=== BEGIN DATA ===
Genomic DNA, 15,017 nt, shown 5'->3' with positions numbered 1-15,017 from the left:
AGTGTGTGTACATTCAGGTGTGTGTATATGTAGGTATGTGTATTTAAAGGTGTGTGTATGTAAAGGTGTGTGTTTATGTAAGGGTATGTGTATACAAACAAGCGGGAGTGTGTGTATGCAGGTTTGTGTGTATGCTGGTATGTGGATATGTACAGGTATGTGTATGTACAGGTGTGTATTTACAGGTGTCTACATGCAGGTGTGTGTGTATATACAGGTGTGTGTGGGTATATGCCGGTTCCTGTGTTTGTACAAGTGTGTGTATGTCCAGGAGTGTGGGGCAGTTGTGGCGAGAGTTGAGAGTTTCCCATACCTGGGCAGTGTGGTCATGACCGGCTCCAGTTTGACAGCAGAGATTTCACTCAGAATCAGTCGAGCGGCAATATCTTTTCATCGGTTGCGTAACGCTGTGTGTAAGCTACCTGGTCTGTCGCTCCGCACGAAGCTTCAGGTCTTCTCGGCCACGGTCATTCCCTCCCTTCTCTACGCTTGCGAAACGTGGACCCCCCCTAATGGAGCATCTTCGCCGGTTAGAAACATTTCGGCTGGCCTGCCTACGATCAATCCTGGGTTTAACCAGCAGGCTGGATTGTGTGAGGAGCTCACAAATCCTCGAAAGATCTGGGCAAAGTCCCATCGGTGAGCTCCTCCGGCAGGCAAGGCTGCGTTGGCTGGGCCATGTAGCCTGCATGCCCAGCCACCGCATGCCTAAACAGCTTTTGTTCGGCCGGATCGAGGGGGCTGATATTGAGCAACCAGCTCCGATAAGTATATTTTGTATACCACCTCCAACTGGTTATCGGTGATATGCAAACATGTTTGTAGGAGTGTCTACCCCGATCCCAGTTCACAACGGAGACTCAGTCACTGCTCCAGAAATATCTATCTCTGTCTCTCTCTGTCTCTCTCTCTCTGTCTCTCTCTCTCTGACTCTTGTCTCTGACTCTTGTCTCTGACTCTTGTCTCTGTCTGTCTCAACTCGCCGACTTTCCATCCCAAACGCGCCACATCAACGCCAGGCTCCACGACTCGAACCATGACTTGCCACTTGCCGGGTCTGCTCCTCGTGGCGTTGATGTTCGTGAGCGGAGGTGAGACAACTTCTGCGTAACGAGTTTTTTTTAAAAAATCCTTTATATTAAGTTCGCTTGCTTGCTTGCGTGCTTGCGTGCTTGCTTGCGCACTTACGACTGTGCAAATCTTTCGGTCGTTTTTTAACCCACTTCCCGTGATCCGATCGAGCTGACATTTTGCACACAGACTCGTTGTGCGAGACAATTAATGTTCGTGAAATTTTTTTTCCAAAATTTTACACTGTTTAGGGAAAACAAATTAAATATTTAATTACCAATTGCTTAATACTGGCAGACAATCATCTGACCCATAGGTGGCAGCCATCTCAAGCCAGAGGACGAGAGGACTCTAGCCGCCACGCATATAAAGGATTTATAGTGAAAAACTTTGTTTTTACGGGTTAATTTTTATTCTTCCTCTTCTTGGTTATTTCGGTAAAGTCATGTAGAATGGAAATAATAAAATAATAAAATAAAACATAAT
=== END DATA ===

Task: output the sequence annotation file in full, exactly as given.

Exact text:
Genomic DNA, 15,017 nt, shown 5'->3' with positions numbered 1-15,017 from the left:
AGTGTGTGTACATTCAGGTGTGTGTATATGTAGGTATGTGTATTTAAAGGTGTGTGTATGTAAAGGTGTGTGTTTATGTAAGGGTATGTGTATACAAACAAGCGGGAGTGTGTGTATGCAGGTTTGTGTGTATGCTGGTATGTGGATATGTACAGGTATGTGTATGTACAGGTGTGTATTTACAGGTGTCTACATGCAGGTGTGTGTGTATATACAGGTGTGTGTGGGTATATGCCGGTTCCTGTGTTTGTACAAGTGTGTGTATGTCCAGGAGTGTGGGGCAGTTGTGGCGAGAGTTGAGAGTTTCCCATACCTGGGCAGTGTGGTCATGACCGGCTCCAGTTTGACAGCAGAGATTTCACTCAGAATCAGTCGAGCGGCAATATCTTTTCATCGGTTGCGTAACGCTGTGTGTAAGCTACCTGGTCTGTCGCTCCGCACGAAGCTTCAGGTCTTCTCGGCCACGGTCATTCCCTCCCTTCTCTACGCTTGCGAAACGTGGACCCCCCCTAATGGAGCATCTTCGCCGGTTAGAAACATTTCGGCTGGCCTGCCTACGATCAATCCTGGGTTTAACCAGCAGGCTGGATTGTGTGAGGAGCTCACAAATCCTCGAAAGATCTGGGCAAAGTCCCATCGGTGAGCTCCTCCGGCAGGCAAGGCTGCGTTGGCTGGGCCATGTAGCCTGCATGCCCAGCCACCGCATGCCTAAACAGCTTTTGTTCGGCCGGATCGAGGGGGCTGATATTGAGCAACCAGCTCCGATAAGTATATTTTGTATACCACCTCCAACTGGTTATCGGTGATATGCAAACATGTTTGTAGGAGTGTCTACCCCGATCCCAGTTCACAACGGAGACTCAGTCACTGCTCCAGAAATATCTATCTCTGTCTCTCTCTGTCTCTCTCTCTCTGTCTCTCTCTCTCTGACTCTTGTCTCTGACTCTTGTCTCTGACTCTTGTCTCTGTCTGTCTCAACTCGCCGACTTTCCATCCCAAACGCGCCACATCAACGCCAGGCTCCACGACTCGAACCATGACTTGCCACTTGCCGGGTCTGCTCCTCGTGGCGTTGATGTTCGTGAGCGGAGGTGAGACAACTTCTGCGTAACGAGTTTTTTTTAAAAAATCCTTTATATTAAGTTCGCTTGCTTGCTTGCGTGCTTGCGTGCTTGCTTGCGCACTTACGACTGTGCAAATCTTTCGGTCGTTTTTTAACCCACTTCCCGTGATCCGATCGAGCTGACATTTTGCACACAGACTCGTTGTGCGAGACAATTAATGTTCGTGAAATTTTTTTTCCAAAATTTTACACTGTTTAGGGAAAACAAATTAAATATTTAATTACCAATTGCTTAATACTGGCAGACAATCATCTGACCCATAGGTGGCAGCCATCTCAAGCCAGAGGACGAGAGGACTCTAGCCGCCACGCATATAAAGGATTTATAGTGAAAAACTTTGTTTTTACGGGTTAATTTTTATTCTTCCTCTTCTTGGTTATTTCGGTAAAGTCATGTAGAATGGAAATAATAAAATAATAAAATAAAACATAAT